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June 2014

Apparel and Footwear Industry’s Manufacturing Restricted Substances List Will Pose Supply Chain Challenges

The Zero Discharge of Hazardous Chemicals Group has released its Manufacturing Restricted Substances List (MRSL), identifying over 150 chemicals and chemical groups that are prohibited from being used in apparel and footwear above limits established by the list.  These chemicals include heavy metals, phthalates, volatile organic compounds, certain dyes, flame retardants, glycols, polycyclic aromatic hydrocarbons and halogenated solvents.  The MRSL undoubtedly will pose supply chain challenges, adding to the ever-increasing supply chain pressure to ban the use of certain categories of chemicals in the production of consumer products. In 2011, a group of apparel and footwear brands, including Adidas Group, Burberry, Nike, H&M and Levi Strauss & Co., jointly committed to reach “zero discharge of hazardous chemicals” across their products’ life cycle by 2020. In 2013, the Zero Discharge of Hazardous Chemical Group members published a Joint Roadmap outlining the steps needed to reach that goal; the development of a Manufacturing …Read More

SEC Issues New Guidance on Conflict Mineral Rule, But Rule’s Future Is Unclear

Following a U.S. Court of Appeal ruling in National Association of Manufacturers, et al. v. SEC, et al., No. 13-5252 (D.C. Cir. April 14, 2014), the Securities and Exchange Commission issued new guidance on compliance with the Conflicts Mineral Rule.  In the litigation, the National Association of Manufacturers and other business groups challenged the rule on First Amendment and other grounds. On appeal, the court struck down several, but not all, of the Conflict Mineral Rule requirements. Accordingly, at this time companies subject to the Rule do not have to report to the Commission and to state on their website that any of their products have ‘not been found to be “DRC conflict free’.  However, a petition for rehearing filed by the SEC on May 29, 2014 may result in yet another change in the Rule’s application. The appellate ruling left the rest of the Rule’s requirements, including the June 2, 2014 …Read More

EPA Promises To Issue New CBI Rule Under TSCA

Responding to an EPA Office of Inspector General recommendation, EPA has committed to publishing a comprehensive rule on confidential business information (CBI) claims under the Toxic Substances Control Act by September 30, 2014. The scope of CBI protection under TSCA has been a controversial issue for years, and is one of the key stumbling points for TSCA reform.  In 2009, former EPA Administrator Lisa Jackson announced the agency’s commitment to increase access to and transparency in chemical information submitted to EPA by businesses. Since then, EPA has tightened its approach for CBI protection.  As part of that commitment, EPA has reviewed TSCA submissions and rejected numerous CBI claims. In 2010, EPA issued a CBI Declassification Challenge, asking industry to voluntarily withdraw CBI claims made in their TSCA submissions; this effort resulted in the declassification of almost 1000 documents.  Also in 2010, EPA notified the regulated community that it would scrutinize CBI claims for chemical identities …Read More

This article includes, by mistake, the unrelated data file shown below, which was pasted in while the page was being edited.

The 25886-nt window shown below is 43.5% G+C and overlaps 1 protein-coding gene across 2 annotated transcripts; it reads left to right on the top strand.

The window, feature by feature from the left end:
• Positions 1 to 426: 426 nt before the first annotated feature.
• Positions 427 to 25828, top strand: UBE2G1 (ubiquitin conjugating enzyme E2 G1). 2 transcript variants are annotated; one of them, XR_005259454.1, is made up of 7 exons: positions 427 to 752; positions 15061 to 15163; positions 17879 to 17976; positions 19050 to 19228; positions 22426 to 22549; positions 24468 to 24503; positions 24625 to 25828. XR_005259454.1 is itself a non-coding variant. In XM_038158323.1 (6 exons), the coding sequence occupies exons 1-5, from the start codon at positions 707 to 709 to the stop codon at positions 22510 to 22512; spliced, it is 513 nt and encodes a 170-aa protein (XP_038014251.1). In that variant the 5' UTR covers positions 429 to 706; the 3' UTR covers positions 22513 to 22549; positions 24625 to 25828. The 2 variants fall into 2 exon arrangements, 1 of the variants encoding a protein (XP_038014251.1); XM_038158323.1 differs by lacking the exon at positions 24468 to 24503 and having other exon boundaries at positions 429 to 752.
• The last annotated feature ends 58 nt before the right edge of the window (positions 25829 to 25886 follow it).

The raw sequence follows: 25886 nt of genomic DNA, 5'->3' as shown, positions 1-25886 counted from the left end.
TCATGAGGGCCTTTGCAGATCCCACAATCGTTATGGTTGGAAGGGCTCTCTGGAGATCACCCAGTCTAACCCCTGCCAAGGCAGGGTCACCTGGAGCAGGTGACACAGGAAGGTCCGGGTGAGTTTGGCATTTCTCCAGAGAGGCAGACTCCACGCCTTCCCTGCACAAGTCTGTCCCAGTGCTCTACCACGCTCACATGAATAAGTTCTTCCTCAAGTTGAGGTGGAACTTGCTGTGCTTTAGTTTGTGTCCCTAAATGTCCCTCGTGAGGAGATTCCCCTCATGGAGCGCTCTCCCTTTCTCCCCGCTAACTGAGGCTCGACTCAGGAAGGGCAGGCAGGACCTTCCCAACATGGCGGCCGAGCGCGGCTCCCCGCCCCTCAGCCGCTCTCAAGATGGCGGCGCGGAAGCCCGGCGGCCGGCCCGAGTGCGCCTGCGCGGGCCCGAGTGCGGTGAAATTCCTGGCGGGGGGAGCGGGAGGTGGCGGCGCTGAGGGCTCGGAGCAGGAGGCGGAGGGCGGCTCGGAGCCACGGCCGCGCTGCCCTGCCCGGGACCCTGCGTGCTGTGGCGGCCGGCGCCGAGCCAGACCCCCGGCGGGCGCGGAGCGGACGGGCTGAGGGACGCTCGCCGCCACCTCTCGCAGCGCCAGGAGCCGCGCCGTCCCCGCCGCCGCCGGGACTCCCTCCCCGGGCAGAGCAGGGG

Over 130 Trade Organizations and Companies Oppose OEHHA’s Draft Prop 65 Warning Regulations

The California Office of Environmental Health Hazard Assessment’s recent proposal to overhaul the Proposition 65 warning regulations has received an overwhelming negative response from the business community.  One submission alone, from a California Chamber of Commerce coalition, represented the views of over 130 trade organizations and companies expressing deep concerns about the cost and difficulty of compliance with the proposal’s warning requirements and the resulting increased risk of frivolous enforcement actions. GLO previously reported on OEHHA’s Proposition 65 warning regulation proposal.  OEHHA’s stated goals are to promote more meaningful Proposition 65 warnings and reduce frivolous enforcement actions.  Yet, as the business stakeholders pointed out in their comments, the proposal would have the opposite effect.  Key problematic aspects of the proposal include: Requirements for a business to submit certain information to OEHHA about the warnings being provided, including chemical exposure levels and instructions on avoiding exposures, all of which would be tied to …Read More